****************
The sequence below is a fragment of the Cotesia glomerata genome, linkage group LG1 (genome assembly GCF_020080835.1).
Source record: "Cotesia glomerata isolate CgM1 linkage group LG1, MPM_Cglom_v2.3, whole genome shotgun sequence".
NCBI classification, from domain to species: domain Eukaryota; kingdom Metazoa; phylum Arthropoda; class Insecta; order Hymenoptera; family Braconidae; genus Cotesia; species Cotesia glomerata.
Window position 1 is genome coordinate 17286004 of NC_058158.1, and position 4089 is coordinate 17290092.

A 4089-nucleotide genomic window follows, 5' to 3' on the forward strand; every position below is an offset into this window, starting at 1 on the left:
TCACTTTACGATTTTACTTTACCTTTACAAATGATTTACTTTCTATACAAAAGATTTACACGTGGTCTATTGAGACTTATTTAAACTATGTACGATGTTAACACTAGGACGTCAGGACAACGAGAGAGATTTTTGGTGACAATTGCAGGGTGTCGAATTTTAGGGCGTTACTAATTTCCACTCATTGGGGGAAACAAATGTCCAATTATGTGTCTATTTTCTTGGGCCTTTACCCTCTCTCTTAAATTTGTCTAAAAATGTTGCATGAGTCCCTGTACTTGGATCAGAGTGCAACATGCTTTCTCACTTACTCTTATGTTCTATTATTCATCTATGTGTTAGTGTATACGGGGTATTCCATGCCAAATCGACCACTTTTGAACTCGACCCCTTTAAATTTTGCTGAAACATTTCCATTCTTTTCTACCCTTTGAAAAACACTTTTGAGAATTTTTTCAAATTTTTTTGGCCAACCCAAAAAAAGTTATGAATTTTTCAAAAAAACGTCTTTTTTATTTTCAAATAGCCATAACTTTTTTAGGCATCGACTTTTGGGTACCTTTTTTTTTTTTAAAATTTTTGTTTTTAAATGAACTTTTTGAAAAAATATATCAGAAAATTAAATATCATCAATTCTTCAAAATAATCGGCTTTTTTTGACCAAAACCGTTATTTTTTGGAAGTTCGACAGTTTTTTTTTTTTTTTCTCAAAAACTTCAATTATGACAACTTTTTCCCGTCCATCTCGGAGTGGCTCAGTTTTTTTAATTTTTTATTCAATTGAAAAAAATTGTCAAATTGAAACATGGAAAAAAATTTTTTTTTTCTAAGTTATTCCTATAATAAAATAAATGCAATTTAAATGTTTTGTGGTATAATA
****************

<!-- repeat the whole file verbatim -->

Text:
The sequence below is a fragment of the Cotesia glomerata genome, linkage group LG1 (genome assembly GCF_020080835.1).
Source record: "Cotesia glomerata isolate CgM1 linkage group LG1, MPM_Cglom_v2.3, whole genome shotgun sequence".
NCBI classification, from domain to species: domain Eukaryota; kingdom Metazoa; phylum Arthropoda; class Insecta; order Hymenoptera; family Braconidae; genus Cotesia; species Cotesia glomerata.
Window position 1 is genome coordinate 17286004 of NC_058158.1, and position 4089 is coordinate 17290092.

A 4089-nucleotide genomic window follows, 5' to 3' on the forward strand; every position below is an offset into this window, starting at 1 on the left:
TCACTTTACGATTTTACTTTACCTTTACAAATGATTTACTTTCTATACAAAAGATTTACACGTGGTCTATTGAGACTTATTTAAACTATGTACGATGTTAACACTAGGACGTCAGGACAACGAGAGAGATTTTTGGTGACAATTGCAGGGTGTCGAATTTTAGGGCGTTACTAATTTCCACTCATTGGGGGAAACAAATGTCCAATTATGTGTCTATTTTCTTGGGCCTTTACCCTCTCTCTTAAATTTGTCTAAAAATGTTGCATGAGTCCCTGTACTTGGATCAGAGTGCAACATGCTTTCTCACTTACTCTTATGTTCTATTATTCATCTATGTGTTAGTGTATACGGGGTATTCCATGCCAAATCGACCACTTTTGAACTCGACCCCTTTAAATTTTGCTGAAACATTTCCATTCTTTTCTACCCTTTGAAAAACACTTTTGAGAATTTTTTCAAATTTTTTTGGCCAACCCAAAAAAAGTTATGAATTTTTCAAAAAAACGTCTTTTTTATTTTCAAATAGCCATAACTTTTTTAGGCATCGACTTTTGGGTACCTTTTTTTTTTTTAAAATTTTTGTTTTTAAATGAACTTTTTGAAAAAATATATCAGAAAATTAAATATCATCAATTCTTCAAAATAATCGGCTTTTTTTGACCAAAACCGTTATTTTTTGGAAGTTCGACAGTTTTTTTTTTTTTTTCTCAAAAACTTCAATTATGACAACTTTTTCCCGTCCATCTCGGAGTGGCTCAGTTTTTTTAATTTTTTATTCAATTGAAAAAAATTGTCAAATTGAAACATGGAAAAAAATTTTTTTTTTCTAAGTTATTCCTATAATAAAATAAATGCAATTTAAATGTTTTGTGGTATAATA